The hair was very red so I glazed green thru it to give it a more ash brown color. I also pulled out some of the hairline on each side of the head. Its easy to make hair look like a helmet. Especially if there isn’t an apparent part. Earlier today I put a part in and it looked pretty good but I changed it back because this little guy doesn’t seem to ever have much of a part in his hair. It allowed me to see the correct perspective. This portrait will need a few more layers of color to get all the areas up to the correct value. Right now…the skin appears a bit too warm but you will be suprised when the darks of the background are placed around the head how light the face will look. Of course once the background is in I can glaze another layer of color if needed. I still have more to do, …the upper lip needs work, some softening and some modeling for the right side. The right eye isn’t right… but I’ll get it. By the way, use a template for the eyes, this will insure they are exactly the same size. The right eye I decided not to paint it as it is in the picture. This means I have to just wing it. The eyes are a bit darker on the computer than they actually are in person. They look dark in the photo but I will probably not paint them that dark unless the client wants them really dark. Both eyes need highlights and low lights which I usually save for a little later in the painting (so I can have something to look forward to).
The more I paint the face, I’m finding it difficult to decide what the shirt color should be. It would look great as a cool color but that isn’t really African. Also the trees and such in the background will have to be a little cool so I will paint them with some blue in the leaves and some gray for the trunks just for some contrast.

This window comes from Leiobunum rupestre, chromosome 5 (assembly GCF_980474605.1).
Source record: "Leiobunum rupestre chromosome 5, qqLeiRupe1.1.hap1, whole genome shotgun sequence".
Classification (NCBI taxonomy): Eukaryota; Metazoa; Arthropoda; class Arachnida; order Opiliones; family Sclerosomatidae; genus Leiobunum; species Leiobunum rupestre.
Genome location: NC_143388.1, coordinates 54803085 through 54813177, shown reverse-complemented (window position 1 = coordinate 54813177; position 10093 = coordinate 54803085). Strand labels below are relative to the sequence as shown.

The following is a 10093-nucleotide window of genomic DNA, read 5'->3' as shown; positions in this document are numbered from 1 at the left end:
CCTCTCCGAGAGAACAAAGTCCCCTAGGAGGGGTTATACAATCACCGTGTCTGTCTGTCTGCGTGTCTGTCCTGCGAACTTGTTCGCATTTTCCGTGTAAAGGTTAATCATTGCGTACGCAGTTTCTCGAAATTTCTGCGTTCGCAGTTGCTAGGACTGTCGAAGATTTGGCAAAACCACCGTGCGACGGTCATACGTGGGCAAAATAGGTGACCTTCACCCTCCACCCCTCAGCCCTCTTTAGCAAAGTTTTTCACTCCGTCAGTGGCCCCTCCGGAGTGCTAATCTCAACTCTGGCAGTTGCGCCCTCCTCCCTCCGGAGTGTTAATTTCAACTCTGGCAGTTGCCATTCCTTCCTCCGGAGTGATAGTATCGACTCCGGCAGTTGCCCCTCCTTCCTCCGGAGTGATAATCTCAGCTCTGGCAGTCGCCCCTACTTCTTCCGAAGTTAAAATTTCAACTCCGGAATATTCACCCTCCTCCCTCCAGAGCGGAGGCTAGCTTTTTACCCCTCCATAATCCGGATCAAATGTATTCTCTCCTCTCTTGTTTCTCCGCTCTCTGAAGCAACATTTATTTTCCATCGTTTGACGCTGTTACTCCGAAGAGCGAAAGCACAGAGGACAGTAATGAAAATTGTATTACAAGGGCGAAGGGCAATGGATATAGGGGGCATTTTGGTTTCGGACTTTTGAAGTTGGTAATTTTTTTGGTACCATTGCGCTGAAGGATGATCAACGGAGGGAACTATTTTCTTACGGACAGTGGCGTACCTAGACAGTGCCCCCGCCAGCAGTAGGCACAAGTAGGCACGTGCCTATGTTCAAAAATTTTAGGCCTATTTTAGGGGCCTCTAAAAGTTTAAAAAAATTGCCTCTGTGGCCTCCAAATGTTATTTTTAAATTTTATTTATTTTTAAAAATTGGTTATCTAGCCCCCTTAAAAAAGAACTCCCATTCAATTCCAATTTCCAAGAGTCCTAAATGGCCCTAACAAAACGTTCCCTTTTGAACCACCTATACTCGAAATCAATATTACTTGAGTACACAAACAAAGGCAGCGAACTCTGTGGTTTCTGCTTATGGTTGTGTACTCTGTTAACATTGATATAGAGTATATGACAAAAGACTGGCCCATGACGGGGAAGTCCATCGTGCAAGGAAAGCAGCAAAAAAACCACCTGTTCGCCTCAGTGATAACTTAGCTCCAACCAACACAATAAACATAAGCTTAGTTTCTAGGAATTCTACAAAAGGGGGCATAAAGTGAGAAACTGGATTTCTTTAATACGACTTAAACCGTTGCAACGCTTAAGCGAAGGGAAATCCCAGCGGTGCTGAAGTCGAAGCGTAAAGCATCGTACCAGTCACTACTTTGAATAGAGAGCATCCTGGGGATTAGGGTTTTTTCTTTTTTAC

To answer some of your questions which I have been getting by email…
1. I used sable brushes ( rounds and angled flats) for direct painting and a bristle brush for the softening or blending. The round sizes are 04 to 12, the flat brushes are 1/2 inch and one inch.
I uses gallon jugs of clean water and have at least three of them on my painting table. This is to make sure I never use dirty water. Dirty water will leave sediment in the very light washes and make your painting have a dirty look.
I have several palettes you can see one of them on my daily painting blog http://shantimarie.wordpress.com. The one I use for this painting is a pallet that I use only for portraits because I do not want any of the colors getting dirty. It has 22 mixing wells and a large center area. Its porcelain and gives me true color in the mixing area and it has a lid to keep the paints fresh.
I start the painting laying down but as soon as possible, I move it to the easel because I stand while painting and a table is a little low for standing. Also I have real day light type easel lamps which I use unless its a very bright day.